Slashcast Metachat: Horror: The Dark Side of Fanworks & Fandom

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Interviews by Fans
Title: Slashcast Metachat: Horror: The Dark Side of Fanworks & Fandom
Interviewer: charlotteschaos (Char)
Interviewee: amanuensis1 (Amy) and son_of_darkness (Kyle)
Date(s): June 17, 2006
Medium: online transcript, podcast
Fandom(s): Harry Potter
External Links: online transcript; WebCite
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Slashcast Metachat: Horror: The Dark Side of Fanworks & Fandom is a chat with amanuensis1 and son_of_darkness. charlotteschaos is the interviewer.

"Our discussion today is about the dark side of fandom. The sort of fic and art that explores the darker side of human nature and sexuality."

It is a podcast at Slashcast and includes an online transcript.

For more in this series, see Slashcast Interview Series.


Amy: Well, you know, there's a number of things that fall in that category. Horror is probably one of the most obvious ones. Violence, and it can be, you know, things that end in death, although it doesn't always have to be, there's a lot of general fic stuff. When I write, most of it is, you know, kind of non-consensual sexual things. That's- when I write, that's a lot of it.
Kye: [why I read or create it]: I don't really know. I guess it's just kind of a- in some ways it's kind of a morbid fascination, the same way that you watch shows on shark attacks, or whatever. You know, it's kind of- it's like, "Wow, that's quite strange and freaky and disturbing and really cool, and I can't stop watching." I guess it's the same kind of for dark fic as well, except usually with dark fic there's something else in it other than the disturbing kind of side. There's usually kind of a side that's really exciting as well.
Amy: I hate to sit here and say, "Well you know, dark fic is more meaningful and dark fic is- it lends itself to a huge psychology." You know, I'm just sitting back, enjoying the ride. So, and you know, I don't like to assume that horror or dark fic is more meaningful just because it might be more serious because, you know, how many horror films have won academy awards? Dean Koontz isn't getting the Notable Book of the Year award - they're not. People are looking at that - and I mean, this might sound kind of contradictory, but horror is fluff to some effect, for some people. And when I say fluff, I mean we think of fluff as something that makes you happy and light and all that, but fluff can also just mean something not to be taken too seriously and I look at the horror section of the bookstore and say, "Oh it's, you know, it's not as meaningful." So, I think it appeals on maybe a more a lurid basis, but it's not necessarily more meaningful. I hate to make it sound more meaningful.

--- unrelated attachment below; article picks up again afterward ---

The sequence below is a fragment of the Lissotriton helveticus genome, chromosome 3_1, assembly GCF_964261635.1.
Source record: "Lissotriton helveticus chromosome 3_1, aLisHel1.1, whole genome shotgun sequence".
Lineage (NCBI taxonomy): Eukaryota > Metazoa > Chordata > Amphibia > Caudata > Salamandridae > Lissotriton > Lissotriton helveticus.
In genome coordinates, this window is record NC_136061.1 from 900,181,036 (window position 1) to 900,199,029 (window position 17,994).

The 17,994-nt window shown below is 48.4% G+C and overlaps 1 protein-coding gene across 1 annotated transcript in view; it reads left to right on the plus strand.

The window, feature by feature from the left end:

Kye: Oh, you see- me, for example, when I write dark fic or - I mean, I can read pretty much any dark fic, whether it's meaningful or whether it's just non-con for the sake of non-con, you know? But when I write it, I try to make it not meaningful, but I try to make it um, I don't know, how do I word this? A bit- I try to give consequences to things that happen. Like if I'm writing a non-con, I'll write it usually from the point of view of the victim and try to make it less eroticized and more real and- I won't- I'm not, like, shoving morals down peoples' throats and saying, "Oh, this is so wrong and blah." But I try and- I just add an element to, an element of consequence that the rapist doesn't, isn't someone to be glorified.
Amy: Even fantasies that are, you know, comfortable fantasies that aren't non-consensual fantasies, sometimes even those are things that you don't necessarily want to make true and you know, doublely so in something non-consensual, but it's like, everything is comfortable and easy, and everyone knows when to stop, you know, when the, ahem, victim or something says, "I wouldn't want someone to do this because that would be wrong, so therefore I have this level of control," because, of course, it's fiction.
Char: I don't really [see a lot of horror in the Harry Potter fandom] either. I don't see enough of what, you know- I would think that the Harry Potter fandom, the verse, would so lend itself to horror. It saddens me in some ways that I don't see a whole lot of, you know, 'cause you've got all these brilliant magical creatures. You've got werewolves and vampires and, you know, all of these very traditional horror sort of beasts that are just commonplace. And there's so much potential for, you know, that kind of creature feature horror or, you know, taking it in a different way. And I don't see a whole lot of it.
Char: Personally - this is my opinion about where slash and the fanfic comes in [in Harry Potter] - it's because there's just like, this whole- they're such asexual beings up until the last book, really. Sort of cute, fluffy, but not necessarily the teenage experience I think most of us really had. Then again, so few of us are stalked by megalomaniacal...
Amy: I kind of think it's there from the beginning. I have said, the thing I liked about the books, even before I was in fandom, you know, when I read through the fourth book - um, I didn't come into the fandom until I was in the- until Goblet of Fire - and I kept saying, "Oh, I love how the books keep getting darker and darker." I said that, but I think the ground work was there from book one. That's my personal opinion; I think it was there at that point. 'Cause I wrote- the very first thing that I wrote in the fandom, I was writing after Goblet of Fire, but my brain set this story after, right after Chamber of Secrets and again, that's only the second book and there's plenty of ground work right there.